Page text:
When pressed about how many machines Baidu had installed, Marvell would not say. That would irk its customer during the holiday. But what Marvell could divulge is that the setup had a 25 per cent lower total cost of ownership compared to previous x86-based servers used by Baidu for the same purpose.

    • But it doesn't appear that large web companies are contemplating a wholesale switch to microservers, which will limit the size of the opportunity for ARM. Jason Waxman, general manager in Intel's datacentre and connected systems group, said that, while these companies were interested in microservers, their overriding demand is for improved efficiency among higher-powered server processors; those sitting in the 95W-130W range.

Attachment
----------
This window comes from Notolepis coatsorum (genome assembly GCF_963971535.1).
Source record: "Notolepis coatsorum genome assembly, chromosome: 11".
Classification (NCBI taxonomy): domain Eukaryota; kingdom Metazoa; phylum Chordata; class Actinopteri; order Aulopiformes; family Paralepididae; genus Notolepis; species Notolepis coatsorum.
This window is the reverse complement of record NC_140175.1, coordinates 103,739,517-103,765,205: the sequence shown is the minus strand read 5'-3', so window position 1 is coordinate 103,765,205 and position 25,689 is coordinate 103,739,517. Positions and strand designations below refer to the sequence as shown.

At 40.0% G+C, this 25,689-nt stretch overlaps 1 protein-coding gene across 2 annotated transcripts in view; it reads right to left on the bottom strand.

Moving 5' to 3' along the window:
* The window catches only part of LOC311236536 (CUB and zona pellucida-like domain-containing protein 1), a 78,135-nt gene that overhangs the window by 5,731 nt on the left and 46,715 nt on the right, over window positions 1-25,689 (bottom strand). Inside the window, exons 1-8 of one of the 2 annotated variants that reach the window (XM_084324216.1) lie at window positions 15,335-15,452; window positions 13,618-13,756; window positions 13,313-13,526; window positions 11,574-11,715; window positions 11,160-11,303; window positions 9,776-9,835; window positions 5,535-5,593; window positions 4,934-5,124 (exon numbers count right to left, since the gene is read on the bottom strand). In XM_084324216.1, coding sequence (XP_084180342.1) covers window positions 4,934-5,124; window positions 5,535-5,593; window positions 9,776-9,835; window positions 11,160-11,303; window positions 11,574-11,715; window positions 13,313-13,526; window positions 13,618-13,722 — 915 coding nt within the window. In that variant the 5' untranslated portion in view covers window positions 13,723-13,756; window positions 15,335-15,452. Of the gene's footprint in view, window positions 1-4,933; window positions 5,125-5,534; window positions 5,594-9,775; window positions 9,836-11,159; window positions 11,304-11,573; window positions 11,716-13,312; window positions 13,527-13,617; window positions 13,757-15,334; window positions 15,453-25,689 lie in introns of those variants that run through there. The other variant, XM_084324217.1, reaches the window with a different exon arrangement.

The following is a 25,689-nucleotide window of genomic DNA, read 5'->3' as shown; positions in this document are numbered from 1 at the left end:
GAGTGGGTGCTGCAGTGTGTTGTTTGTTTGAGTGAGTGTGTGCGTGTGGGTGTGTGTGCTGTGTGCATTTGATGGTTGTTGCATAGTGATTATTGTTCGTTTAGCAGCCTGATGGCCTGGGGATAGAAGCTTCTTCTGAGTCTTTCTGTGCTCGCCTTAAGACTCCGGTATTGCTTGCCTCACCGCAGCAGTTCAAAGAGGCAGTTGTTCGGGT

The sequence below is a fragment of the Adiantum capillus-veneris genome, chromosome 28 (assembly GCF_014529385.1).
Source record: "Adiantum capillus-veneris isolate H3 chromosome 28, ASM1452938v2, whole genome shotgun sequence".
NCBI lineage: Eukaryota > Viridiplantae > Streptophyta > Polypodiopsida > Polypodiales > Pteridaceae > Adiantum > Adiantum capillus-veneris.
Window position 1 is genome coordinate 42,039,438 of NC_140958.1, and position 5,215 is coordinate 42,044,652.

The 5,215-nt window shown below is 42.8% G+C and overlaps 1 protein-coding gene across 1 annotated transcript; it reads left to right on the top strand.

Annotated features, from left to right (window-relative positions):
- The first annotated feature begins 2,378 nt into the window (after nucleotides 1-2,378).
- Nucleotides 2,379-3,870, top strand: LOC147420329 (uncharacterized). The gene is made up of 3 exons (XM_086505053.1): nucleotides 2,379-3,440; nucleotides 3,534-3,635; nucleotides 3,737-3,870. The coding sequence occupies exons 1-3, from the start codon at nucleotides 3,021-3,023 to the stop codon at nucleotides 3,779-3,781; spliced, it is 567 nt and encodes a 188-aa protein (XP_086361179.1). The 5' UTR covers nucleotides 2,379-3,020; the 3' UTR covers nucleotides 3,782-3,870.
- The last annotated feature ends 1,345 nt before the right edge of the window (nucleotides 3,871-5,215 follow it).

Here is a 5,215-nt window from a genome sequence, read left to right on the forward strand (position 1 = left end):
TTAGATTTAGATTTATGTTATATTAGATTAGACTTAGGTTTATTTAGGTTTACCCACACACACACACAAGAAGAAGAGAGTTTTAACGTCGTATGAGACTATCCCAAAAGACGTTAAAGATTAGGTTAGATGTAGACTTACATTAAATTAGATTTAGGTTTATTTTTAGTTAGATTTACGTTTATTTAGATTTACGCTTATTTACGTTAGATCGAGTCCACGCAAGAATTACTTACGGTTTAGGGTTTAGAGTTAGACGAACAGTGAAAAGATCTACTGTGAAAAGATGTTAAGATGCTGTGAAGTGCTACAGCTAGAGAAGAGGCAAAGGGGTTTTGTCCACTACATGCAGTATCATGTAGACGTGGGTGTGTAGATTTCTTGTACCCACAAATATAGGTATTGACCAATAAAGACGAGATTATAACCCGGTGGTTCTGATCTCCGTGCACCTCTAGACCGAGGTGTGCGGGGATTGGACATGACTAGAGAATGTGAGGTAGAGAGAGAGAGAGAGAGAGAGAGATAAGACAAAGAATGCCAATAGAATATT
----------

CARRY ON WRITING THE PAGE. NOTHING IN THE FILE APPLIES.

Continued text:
"Across the large number of datacentres that sit at big web scale, far and away the propensity over the past couple of years has been to deliver more performance for that power envelope versus doing something radical like cutting power usage by 90 percent and taking a hit in terms of performance," he said.

      • 1 Reply to intel_dividend
      • This isn't a server in the classic sense. It's a specific function within a data center. There does seem to be a change in focus/language from the ARM camp:
        ----

        Calxeda, the Austin, Texas-based startup that is building out highly dense, low power ARM-based servers has a new market in the storage world. During a visit last week to the company’s headquarters, company executives shared that in addition to web hosting and big data applications it sees a near-term opportunity in the storage world and that is has fielded more than 20 requests for proposals for systems using ARM-based processors.